Projected carries in KC, Houston, Indy, Buffalo and Oakland

DENVER - JANUARY 03: Jamaal Charles #25 of the Kansas City Chiefs rushes against the Denver Broncos at Invesco Field at Mile High on January 3, 2010 in Denver, Colorado. (Photo by Doug Pensinger/Getty Images)

Chris Wesseling of Rotoworld has released updated carry projections for the entire AFC, but let’s focus on five teams: the Chiefs, Texans, Colts, Bills and Raiders.

We’ll go one by one:

Jamaal Charles: 220
Thomas Jones: 140
Kestahn Moore: 30

Charles emerged as the Chiefs’ MVP last year, averaging 20 carries and 121 rushing yards once hit he the starting lineup at mid-season. The projection above accounts for Jones in slightly more than a Willis McGahee-type short-yardage/inside role, giving Charles just under 14 carries per contest. Throw in three receptions per week and it’s enough to leave Charles as a borderline RB1.

Obviously, these numbers disregard the fact that TJ is still atop the depth chart and the head coach is telling the press that Charles’s role is ‘undefined.’ While it would seem incomprehensible to fantasy owners that Haley would limit Charles’s touches given how well he played last season, the news out of KC should not be ignored. TJ has been overlooked everywhere he’s went and while I’m hoping for a 60/40 split like we see here, I wouldn’t be surprised if it’s more 50/50.

Arian Foster: 215
Steve Slaton: 125
Jeremiah Johnson: 20
Chris Henry: 10

The line for now trendy Foster love starts behind Rotoworld. We were hyping the former Tennessee star as a Dynasty deep sleeper once the Texans snatched him up after last year’s draft while promoting him as the potential answer in Houston by mid-November. Although Ben Tate’s season-ending broken fibula has killed Foster’s sleeper potential for this year, it certainly offers more clarity in this backfield: Foster is Batman; Slaton is Robin. Draft accordingly.

I didn’t jump on the Foster bandwagon until earlier this summer, but with Tate’s injury, he looks like he should vastly outplay his current draft position (9.02 over the last week). Look for his ADP to continue to rise. I’d start thinking about picking him in the 7th or the 8th. He played very well at the end of last season, has drawn rave reviews from the coaching staff this summer, and it’s clear that the team doesn’t view Slaton as a feature back any longer.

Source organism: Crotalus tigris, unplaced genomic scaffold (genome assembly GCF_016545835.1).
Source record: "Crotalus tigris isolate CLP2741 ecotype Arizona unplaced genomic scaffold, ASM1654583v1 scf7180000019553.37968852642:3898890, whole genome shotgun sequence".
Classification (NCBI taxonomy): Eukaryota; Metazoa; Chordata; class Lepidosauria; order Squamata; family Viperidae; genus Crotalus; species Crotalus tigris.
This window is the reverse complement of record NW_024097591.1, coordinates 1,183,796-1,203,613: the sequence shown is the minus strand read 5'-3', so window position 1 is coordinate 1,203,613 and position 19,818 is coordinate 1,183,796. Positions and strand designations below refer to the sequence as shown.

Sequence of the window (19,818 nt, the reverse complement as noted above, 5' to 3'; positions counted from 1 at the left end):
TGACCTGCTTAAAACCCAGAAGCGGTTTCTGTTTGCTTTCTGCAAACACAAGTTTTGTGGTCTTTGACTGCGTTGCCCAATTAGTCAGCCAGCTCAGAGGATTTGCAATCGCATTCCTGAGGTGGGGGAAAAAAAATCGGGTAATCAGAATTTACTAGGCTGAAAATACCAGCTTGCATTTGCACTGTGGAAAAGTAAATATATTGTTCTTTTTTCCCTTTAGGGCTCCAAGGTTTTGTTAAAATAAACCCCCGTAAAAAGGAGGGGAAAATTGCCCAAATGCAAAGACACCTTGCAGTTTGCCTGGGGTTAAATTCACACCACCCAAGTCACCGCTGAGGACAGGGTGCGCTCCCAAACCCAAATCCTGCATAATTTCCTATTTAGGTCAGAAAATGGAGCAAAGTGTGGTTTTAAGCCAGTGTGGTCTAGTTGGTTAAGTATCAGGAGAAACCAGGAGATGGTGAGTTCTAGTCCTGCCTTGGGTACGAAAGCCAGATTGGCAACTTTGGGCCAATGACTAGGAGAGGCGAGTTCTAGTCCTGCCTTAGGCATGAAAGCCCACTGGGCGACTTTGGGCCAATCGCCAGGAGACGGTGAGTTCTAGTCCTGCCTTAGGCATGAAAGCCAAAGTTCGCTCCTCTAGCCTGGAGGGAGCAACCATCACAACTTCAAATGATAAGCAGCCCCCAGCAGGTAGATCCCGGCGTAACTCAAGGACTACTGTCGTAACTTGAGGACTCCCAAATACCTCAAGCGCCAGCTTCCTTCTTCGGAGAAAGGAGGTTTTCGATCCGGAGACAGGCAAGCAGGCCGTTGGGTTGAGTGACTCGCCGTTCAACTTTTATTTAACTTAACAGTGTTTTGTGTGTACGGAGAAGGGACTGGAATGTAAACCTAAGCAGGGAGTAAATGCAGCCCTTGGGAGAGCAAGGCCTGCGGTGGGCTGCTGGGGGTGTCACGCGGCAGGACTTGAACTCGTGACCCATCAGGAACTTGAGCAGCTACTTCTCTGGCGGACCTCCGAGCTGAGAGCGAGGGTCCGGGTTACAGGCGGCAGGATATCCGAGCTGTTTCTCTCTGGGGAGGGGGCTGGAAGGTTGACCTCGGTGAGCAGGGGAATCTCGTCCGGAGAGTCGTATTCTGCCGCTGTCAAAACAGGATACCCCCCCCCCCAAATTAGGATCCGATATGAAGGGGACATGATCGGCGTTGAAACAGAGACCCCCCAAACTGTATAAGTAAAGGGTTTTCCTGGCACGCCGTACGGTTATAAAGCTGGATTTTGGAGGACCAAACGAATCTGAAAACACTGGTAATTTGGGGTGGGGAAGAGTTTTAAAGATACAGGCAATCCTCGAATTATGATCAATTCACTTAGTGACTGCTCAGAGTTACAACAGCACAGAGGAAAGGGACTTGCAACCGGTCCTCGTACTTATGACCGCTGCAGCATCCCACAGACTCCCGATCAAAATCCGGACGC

Feb. 07, 2010 - Miami Gardens, Florida, USA - JOSEPH ADDAI puts a move on DARREN SHARPER in the first quarter of Super Bowl XLIV at Sun Life Stadium.

Joseph Addai: 190
Donald Brown: 140
Mike Hart: 25

Brown’s assorted injuries and pass-protection woes (“God damn-it, Donald!”) led to Addai hogging 65 percent of the carries last season. That won’t happen again this year. Addai is due to hit free agency in 2011, and the Colts want to see what they have in their explosive 2009 first-rounder. Addai is being overdrafted as a reliable RB2.

People have been writing off Addai for a few years now, yet in PPR leagues, he finished as last season’s RB6. Pundits are optimistic about Brown’s chances because Addai is in a contract year, and the argument goes that the Colts will want to see what they have in Brown. Even so, Rotoworld is projecting 190 carries for Addai, which is 29 carries off of last year’s pace. Throw in 40 receptions and eight TD (a reasonable estimate for Addai given how often the Colts get into the redzone) and you still have a solid to serviceable RB2 — and that assumes Brown gets those 140 carries. What if the Colts instead elect to get all they can out of Addai while he’s still in town?

Fred Jackson: 190
C.J. Spiller: 150
Marshawn Lynch: 105

F-Jax is “shooting for” for a return from his broken hand by the season opener, which is on the optimistic end of the scale. I took 10 carries from his projection and split them between Spiller and Lynch. Jackson should remain the primary inside runner. He’s clearly outplayed Lynch for two years, and Spiller doesn’t run between the tackles.

Fred Jackson looked pretty good last year when he was the featured back, but he’s 29 years old and the Bills elected to draft C.J. Spiller as their RB of the future. Jackson is sidelined with a broken hand, so Spiller has a crack to take the starting job. The Bills’ offense is pretty pathetic, and this is shaping up as a RBBC, so my recommendation is to avoid it altogether, if you can.

Michael Bush: 190
Darren McFadden: 170
Michael Bennett: 30

Cable has given mixed signals on his intentions for the backfield, mentioning both a tandem attack and a “best man wins” competition. Bush is clearly a stronger inside runner while McFadden operates much better in space. My gut tells me McFadden is in for a breakout season, but Bush is the safe bet to lead this team in carries.

Bush averaged 4.8 ypc last year and was in the top 10 in yards after first contact, so the guy can run. With Jason Campbell under center, the Raiders should be able to run the ball more, which would seem to be Tom Cable’s preference. Bush is clearly the best first- and second-down back on the roster, while McFadden would be better served if he assumed a Reggie Bush-type role. But these are the Raiders and they’re unpredictable. I’d stay away unless you’re looking for a fourth RB in the 8th or 9th round.

Follow the Scores Report editors on Twitter @clevelandteams and @bullzeyedotcom.

Related Posts